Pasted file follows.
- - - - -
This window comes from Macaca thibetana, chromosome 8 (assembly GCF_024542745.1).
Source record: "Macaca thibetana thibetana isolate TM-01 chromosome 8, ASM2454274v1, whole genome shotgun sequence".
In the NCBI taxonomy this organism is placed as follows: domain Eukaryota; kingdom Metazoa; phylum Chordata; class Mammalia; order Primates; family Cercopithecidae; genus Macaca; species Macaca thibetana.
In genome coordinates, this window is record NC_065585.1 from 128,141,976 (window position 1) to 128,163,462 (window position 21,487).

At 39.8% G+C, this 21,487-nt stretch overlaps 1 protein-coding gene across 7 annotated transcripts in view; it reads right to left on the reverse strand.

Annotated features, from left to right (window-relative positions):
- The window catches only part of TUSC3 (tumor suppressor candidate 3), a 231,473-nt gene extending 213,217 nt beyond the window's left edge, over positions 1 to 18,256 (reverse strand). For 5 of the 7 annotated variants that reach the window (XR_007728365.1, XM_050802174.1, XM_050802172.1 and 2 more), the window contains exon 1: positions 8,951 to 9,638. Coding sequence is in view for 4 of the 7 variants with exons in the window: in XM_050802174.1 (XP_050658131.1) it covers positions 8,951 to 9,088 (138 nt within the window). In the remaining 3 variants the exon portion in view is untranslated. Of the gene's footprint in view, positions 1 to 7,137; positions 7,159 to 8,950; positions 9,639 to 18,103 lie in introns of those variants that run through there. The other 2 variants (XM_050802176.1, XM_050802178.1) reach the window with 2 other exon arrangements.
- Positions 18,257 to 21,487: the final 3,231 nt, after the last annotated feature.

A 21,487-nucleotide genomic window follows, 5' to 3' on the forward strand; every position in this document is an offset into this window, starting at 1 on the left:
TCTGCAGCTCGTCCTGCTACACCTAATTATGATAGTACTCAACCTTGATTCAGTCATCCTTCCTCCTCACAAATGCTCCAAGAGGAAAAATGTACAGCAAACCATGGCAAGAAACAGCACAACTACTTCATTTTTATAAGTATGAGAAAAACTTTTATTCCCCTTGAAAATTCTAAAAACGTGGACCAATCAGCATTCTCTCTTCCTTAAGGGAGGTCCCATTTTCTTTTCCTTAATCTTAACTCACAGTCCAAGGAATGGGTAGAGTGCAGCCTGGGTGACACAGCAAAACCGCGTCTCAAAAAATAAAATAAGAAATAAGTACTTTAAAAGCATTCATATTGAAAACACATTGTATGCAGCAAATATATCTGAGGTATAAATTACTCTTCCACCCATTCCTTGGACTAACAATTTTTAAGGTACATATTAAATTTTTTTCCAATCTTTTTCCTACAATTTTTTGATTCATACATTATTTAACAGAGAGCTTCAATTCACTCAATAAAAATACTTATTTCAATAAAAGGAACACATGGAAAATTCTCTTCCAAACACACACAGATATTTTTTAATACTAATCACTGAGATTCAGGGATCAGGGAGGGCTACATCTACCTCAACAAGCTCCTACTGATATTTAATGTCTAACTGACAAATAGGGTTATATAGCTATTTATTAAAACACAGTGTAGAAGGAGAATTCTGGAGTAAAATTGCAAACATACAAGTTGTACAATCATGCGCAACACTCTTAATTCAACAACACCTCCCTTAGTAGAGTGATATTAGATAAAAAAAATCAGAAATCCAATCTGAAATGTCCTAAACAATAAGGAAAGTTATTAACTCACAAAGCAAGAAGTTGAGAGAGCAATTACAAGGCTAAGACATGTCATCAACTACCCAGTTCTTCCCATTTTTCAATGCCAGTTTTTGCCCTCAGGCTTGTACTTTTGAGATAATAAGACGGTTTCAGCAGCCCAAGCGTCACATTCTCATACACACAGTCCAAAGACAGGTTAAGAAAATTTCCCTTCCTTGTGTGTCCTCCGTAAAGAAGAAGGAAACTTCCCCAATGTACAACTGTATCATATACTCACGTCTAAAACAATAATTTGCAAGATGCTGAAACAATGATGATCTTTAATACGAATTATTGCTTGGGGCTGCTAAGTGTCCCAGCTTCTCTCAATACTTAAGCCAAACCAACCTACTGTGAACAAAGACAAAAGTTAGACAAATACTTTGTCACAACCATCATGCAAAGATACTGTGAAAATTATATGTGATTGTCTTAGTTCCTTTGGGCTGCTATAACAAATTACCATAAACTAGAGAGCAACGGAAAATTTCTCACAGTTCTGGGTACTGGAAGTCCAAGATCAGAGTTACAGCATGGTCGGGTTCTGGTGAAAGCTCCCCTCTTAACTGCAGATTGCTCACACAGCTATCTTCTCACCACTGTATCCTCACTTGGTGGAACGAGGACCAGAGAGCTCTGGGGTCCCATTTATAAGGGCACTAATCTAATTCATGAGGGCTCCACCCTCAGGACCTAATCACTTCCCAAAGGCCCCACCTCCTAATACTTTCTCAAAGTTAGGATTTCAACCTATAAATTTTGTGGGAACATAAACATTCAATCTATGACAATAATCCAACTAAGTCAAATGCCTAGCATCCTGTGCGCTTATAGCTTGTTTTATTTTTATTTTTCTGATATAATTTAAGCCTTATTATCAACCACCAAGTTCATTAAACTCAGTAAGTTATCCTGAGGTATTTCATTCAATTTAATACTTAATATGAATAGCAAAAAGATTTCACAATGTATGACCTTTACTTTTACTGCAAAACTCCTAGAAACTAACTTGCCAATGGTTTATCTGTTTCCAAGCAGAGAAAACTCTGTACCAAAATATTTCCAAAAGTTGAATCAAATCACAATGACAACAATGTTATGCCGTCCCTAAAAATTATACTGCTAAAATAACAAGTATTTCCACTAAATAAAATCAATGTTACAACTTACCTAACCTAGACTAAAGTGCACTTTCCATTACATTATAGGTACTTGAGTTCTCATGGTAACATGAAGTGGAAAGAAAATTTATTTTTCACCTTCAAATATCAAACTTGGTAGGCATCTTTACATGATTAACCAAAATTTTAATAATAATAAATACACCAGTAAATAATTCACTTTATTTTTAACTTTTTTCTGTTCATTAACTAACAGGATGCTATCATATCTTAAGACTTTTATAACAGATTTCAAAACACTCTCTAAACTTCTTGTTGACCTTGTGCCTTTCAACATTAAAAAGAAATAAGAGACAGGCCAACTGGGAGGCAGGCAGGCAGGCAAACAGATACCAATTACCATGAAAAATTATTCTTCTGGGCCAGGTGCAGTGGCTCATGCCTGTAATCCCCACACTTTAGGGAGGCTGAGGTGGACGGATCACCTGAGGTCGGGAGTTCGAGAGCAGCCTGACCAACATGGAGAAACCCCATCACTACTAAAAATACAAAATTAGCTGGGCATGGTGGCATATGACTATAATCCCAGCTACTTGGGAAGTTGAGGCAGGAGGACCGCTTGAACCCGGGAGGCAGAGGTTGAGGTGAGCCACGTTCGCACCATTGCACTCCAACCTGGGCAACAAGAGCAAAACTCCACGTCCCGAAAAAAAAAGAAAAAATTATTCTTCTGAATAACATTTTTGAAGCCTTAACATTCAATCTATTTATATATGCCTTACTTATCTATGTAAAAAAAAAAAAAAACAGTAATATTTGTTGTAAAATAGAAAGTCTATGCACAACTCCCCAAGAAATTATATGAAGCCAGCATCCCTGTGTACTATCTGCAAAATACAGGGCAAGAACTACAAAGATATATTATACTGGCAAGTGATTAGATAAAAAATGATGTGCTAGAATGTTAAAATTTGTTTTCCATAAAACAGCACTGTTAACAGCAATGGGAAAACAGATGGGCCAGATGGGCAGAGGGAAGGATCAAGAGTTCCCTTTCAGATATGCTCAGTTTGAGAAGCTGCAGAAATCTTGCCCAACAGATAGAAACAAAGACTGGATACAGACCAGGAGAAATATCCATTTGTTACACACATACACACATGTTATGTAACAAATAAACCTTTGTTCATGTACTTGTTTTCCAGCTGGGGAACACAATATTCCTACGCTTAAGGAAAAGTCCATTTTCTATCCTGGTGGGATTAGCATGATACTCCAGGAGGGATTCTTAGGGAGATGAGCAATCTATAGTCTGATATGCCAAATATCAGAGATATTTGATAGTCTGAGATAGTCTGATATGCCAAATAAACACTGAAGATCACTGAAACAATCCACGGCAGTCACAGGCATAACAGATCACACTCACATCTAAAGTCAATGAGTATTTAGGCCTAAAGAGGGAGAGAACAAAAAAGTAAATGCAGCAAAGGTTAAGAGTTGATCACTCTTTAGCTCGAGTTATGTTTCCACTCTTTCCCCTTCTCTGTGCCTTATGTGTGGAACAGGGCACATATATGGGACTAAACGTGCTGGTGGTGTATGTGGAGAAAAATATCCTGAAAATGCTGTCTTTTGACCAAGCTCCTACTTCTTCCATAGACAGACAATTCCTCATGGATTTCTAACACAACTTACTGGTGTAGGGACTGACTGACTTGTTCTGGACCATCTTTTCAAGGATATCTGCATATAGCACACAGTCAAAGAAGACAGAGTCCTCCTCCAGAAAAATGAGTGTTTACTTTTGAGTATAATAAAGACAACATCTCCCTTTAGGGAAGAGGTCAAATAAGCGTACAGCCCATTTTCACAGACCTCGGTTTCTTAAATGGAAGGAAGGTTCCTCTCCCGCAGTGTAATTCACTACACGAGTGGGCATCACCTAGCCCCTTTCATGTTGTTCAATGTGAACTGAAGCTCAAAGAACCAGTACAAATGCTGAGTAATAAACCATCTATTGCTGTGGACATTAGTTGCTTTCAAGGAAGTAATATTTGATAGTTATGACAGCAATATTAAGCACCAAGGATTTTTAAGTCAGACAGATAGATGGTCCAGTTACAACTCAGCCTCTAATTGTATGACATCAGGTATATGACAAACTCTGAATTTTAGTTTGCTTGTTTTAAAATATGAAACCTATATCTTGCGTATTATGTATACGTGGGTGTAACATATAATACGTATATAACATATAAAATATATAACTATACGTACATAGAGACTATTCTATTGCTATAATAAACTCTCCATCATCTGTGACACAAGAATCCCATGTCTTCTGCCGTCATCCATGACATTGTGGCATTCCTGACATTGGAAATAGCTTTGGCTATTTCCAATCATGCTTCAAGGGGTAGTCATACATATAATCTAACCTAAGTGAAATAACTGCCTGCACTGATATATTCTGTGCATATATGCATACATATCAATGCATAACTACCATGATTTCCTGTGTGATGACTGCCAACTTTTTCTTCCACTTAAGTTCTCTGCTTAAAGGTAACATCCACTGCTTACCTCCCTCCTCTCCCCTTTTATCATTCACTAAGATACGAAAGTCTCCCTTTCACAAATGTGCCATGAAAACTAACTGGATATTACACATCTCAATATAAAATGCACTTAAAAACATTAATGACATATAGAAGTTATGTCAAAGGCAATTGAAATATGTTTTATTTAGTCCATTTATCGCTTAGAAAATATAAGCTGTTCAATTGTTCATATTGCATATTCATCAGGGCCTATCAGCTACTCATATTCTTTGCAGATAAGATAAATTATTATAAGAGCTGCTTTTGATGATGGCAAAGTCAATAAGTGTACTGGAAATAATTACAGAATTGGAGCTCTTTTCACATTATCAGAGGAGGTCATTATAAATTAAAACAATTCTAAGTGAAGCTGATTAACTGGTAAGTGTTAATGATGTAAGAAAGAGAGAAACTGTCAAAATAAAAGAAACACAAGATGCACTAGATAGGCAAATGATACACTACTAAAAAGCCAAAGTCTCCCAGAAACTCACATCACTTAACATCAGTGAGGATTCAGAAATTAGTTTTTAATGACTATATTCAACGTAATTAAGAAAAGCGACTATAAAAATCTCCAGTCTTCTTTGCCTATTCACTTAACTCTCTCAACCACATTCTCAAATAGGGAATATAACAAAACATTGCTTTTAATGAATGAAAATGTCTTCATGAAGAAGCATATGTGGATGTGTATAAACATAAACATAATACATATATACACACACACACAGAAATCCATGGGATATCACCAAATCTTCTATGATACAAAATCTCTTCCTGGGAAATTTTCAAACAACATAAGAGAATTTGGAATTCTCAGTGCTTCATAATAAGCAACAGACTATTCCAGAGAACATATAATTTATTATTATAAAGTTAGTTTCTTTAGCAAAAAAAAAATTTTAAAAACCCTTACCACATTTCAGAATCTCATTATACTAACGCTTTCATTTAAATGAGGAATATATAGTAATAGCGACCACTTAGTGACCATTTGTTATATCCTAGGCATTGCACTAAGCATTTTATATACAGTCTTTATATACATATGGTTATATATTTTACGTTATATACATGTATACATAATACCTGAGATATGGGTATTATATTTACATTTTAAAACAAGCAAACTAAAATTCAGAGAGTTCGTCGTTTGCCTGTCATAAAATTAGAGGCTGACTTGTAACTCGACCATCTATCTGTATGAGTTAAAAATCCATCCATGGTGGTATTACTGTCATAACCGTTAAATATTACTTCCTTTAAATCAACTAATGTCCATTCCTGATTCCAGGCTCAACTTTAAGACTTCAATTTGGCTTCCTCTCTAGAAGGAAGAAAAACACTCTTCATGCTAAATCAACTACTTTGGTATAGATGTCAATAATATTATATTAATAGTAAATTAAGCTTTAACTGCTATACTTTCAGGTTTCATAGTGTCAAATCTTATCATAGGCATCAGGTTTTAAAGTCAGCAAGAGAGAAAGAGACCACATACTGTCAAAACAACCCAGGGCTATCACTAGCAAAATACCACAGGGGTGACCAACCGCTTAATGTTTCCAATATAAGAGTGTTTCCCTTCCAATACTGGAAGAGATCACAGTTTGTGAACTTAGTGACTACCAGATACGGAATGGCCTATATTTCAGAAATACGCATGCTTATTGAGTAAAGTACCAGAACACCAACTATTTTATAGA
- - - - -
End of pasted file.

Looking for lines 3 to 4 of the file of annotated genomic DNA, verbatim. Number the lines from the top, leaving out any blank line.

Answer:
In the NCBI taxonomy this organism is placed as follows: domain Eukaryota; kingdom Metazoa; phylum Chordata; class Mammalia; order Primates; family Cercopithecidae; genus Macaca; species Macaca thibetana.
In genome coordinates, this window is record NC_065585.1 from 128,141,976 (window position 1) to 128,163,462 (window position 21,487).